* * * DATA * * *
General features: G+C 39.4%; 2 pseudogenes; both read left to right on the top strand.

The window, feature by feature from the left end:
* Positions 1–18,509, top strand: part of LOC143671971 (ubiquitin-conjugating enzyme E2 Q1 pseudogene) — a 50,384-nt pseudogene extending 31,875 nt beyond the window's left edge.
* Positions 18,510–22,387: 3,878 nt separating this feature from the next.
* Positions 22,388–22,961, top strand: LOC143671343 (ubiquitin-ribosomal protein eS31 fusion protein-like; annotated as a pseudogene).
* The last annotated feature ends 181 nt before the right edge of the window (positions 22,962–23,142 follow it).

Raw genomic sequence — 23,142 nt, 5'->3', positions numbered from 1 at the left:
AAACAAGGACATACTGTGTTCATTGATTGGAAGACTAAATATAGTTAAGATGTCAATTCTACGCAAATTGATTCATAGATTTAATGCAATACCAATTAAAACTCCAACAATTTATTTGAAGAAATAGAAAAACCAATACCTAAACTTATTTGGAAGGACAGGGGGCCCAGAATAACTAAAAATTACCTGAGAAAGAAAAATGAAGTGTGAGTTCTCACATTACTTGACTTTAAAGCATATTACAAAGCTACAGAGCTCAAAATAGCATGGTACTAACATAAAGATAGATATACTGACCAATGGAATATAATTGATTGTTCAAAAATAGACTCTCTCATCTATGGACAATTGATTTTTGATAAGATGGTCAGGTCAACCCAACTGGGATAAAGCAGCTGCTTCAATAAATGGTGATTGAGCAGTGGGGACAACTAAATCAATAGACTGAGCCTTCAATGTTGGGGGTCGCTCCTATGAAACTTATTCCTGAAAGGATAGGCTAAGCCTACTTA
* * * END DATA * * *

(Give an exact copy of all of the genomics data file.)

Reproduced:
General features: G+C 39.4%; 2 pseudogenes; both read left to right on the top strand.

The window, feature by feature from the left end:
* Positions 1–18,509, top strand: part of LOC143671971 (ubiquitin-conjugating enzyme E2 Q1 pseudogene) — a 50,384-nt pseudogene extending 31,875 nt beyond the window's left edge.
* Positions 18,510–22,387: 3,878 nt separating this feature from the next.
* Positions 22,388–22,961, top strand: LOC143671343 (ubiquitin-ribosomal protein eS31 fusion protein-like; annotated as a pseudogene).
* The last annotated feature ends 181 nt before the right edge of the window (positions 22,962–23,142 follow it).

Raw genomic sequence — 23,142 nt, 5'->3', positions numbered from 1 at the left:
AAACAAGGACATACTGTGTTCATTGATTGGAAGACTAAATATAGTTAAGATGTCAATTCTACGCAAATTGATTCATAGATTTAATGCAATACCAATTAAAACTCCAACAATTTATTTGAAGAAATAGAAAAACCAATACCTAAACTTATTTGGAAGGACAGGGGGCCCAGAATAACTAAAAATTACCTGAGAAAGAAAAATGAAGTGTGAGTTCTCACATTACTTGACTTTAAAGCATATTACAAAGCTACAGAGCTCAAAATAGCATGGTACTAACATAAAGATAGATATACTGACCAATGGAATATAATTGATTGTTCAAAAATAGACTCTCTCATCTATGGACAATTGATTTTTGATAAGATGGTCAGGTCAACCCAACTGGGATAAAGCAGCTGCTTCAATAAATGGTGATTGAGCAGTGGGGACAACTAAATCAATAGACTGAGCCTTCAATGTTGGGGGTCGCTCCTATGAAACTTATTCCTGAAAGGATAGGCTAAGCCTACTTA